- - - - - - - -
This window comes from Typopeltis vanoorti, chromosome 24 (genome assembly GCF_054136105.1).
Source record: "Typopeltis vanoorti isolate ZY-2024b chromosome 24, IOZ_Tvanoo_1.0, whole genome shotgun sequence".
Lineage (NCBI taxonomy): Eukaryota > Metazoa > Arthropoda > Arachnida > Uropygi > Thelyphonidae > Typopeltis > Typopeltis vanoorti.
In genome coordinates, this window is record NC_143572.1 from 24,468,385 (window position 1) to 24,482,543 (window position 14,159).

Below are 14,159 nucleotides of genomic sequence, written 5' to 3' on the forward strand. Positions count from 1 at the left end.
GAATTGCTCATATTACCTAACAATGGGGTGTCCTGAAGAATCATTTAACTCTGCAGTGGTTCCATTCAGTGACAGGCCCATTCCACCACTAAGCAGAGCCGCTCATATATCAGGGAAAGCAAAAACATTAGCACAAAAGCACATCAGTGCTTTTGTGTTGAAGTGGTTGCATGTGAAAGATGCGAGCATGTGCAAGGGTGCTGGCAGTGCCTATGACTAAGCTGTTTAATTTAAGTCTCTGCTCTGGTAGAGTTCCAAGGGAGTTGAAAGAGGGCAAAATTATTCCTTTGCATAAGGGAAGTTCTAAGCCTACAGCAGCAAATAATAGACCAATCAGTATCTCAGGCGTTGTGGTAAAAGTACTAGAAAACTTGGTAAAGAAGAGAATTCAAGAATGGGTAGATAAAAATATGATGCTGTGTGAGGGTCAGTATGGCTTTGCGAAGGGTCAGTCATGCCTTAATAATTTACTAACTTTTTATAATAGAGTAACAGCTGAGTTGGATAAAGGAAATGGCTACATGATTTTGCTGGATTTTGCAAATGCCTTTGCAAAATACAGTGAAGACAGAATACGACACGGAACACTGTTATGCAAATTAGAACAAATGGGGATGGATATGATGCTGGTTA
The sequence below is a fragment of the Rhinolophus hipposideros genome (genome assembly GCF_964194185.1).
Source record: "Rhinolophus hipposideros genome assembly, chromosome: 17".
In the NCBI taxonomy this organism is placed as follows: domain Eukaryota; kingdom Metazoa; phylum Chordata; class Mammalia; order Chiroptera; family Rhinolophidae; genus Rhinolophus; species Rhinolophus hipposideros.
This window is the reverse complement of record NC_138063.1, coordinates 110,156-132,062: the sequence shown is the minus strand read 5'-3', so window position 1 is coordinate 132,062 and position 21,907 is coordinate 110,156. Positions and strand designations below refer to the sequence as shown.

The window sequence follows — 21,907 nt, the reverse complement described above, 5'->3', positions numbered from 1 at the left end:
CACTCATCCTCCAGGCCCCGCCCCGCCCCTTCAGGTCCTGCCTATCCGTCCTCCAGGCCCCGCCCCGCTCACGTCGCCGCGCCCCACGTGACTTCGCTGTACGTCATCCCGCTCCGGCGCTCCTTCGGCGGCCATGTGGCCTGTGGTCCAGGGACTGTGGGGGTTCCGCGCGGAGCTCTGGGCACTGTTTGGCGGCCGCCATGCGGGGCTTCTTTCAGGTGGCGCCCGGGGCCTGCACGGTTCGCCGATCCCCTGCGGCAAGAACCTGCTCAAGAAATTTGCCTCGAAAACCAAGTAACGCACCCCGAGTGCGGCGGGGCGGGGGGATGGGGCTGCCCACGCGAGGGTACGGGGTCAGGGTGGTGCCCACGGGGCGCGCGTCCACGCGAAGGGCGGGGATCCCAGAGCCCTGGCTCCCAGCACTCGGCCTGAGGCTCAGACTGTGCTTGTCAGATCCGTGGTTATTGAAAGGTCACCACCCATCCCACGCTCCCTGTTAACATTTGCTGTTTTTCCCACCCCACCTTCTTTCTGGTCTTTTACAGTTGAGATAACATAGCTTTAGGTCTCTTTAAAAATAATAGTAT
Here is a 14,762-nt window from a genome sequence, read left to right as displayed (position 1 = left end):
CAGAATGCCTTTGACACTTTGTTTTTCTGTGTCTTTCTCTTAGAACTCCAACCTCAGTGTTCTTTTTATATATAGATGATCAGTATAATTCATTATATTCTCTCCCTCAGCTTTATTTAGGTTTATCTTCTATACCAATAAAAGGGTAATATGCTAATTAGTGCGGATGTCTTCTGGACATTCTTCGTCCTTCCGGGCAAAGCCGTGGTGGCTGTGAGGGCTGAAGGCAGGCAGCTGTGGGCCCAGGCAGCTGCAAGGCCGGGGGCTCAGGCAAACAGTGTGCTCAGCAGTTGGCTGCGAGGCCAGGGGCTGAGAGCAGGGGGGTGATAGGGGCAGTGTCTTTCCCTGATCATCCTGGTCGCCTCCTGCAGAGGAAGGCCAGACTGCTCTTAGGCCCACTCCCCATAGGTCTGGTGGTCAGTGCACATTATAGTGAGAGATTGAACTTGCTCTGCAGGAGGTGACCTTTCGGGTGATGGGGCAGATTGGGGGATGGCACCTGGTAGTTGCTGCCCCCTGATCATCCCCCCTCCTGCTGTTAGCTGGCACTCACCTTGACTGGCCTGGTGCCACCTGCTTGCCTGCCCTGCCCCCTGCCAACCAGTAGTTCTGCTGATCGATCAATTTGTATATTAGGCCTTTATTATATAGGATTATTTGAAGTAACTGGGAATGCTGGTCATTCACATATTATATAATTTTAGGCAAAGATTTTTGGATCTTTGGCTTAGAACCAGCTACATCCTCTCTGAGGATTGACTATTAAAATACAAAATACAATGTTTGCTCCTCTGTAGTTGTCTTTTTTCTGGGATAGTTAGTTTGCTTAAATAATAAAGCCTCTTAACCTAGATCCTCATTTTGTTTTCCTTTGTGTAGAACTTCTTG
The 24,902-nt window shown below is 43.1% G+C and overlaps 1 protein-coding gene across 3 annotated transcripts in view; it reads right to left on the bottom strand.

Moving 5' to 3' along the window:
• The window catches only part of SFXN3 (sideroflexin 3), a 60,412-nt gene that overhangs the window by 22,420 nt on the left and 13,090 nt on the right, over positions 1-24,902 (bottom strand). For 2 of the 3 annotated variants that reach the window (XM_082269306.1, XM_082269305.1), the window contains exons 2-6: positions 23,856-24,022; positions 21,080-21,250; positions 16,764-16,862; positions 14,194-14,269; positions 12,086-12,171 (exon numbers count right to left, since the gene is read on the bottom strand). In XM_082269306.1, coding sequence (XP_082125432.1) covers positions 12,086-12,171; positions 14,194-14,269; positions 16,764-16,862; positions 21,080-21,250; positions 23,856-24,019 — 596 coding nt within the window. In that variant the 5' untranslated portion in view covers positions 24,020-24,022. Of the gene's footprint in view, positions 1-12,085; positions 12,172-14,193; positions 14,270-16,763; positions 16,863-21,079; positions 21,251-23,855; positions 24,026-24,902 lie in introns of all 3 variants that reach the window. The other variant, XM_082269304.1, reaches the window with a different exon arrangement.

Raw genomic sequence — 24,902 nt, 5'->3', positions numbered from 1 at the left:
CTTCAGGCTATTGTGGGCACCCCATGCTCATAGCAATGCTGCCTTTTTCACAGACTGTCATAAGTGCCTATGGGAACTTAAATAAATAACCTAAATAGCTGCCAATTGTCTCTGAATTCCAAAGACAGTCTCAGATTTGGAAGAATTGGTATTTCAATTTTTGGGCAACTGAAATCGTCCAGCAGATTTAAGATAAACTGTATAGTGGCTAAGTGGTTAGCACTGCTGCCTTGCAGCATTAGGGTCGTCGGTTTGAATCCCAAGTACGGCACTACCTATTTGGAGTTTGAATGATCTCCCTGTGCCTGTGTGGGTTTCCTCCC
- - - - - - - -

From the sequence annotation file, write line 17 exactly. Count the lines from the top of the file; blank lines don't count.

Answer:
• The window catches only part of SFXN3 (sideroflexin 3), a 60,412-nt gene that overhangs the window by 22,420 nt on the left and 13,090 nt on the right, over positions 1-24,902 (bottom strand). For 2 of the 3 annotated variants that reach the window (XM_082269306.1, XM_082269305.1), the window contains exons 2-6: positions 23,856-24,022; positions 21,080-21,250; positions 16,764-16,862; positions 14,194-14,269; positions 12,086-12,171 (exon numbers count right to left, since the gene is read on the bottom strand). In XM_082269306.1, coding sequence (XP_082125432.1) covers positions 12,086-12,171; positions 14,194-14,269; positions 16,764-16,862; positions 21,080-21,250; positions 23,856-24,019 — 596 coding nt within the window. In that variant the 5' untranslated portion in view covers positions 24,020-24,022. Of the gene's footprint in view, positions 1-12,085; positions 12,172-14,193; positions 14,270-16,763; positions 16,863-21,079; positions 21,251-23,855; positions 24,026-24,902 lie in introns of all 3 variants that reach the window. The other variant, XM_082269304.1, reaches the window with a different exon arrangement.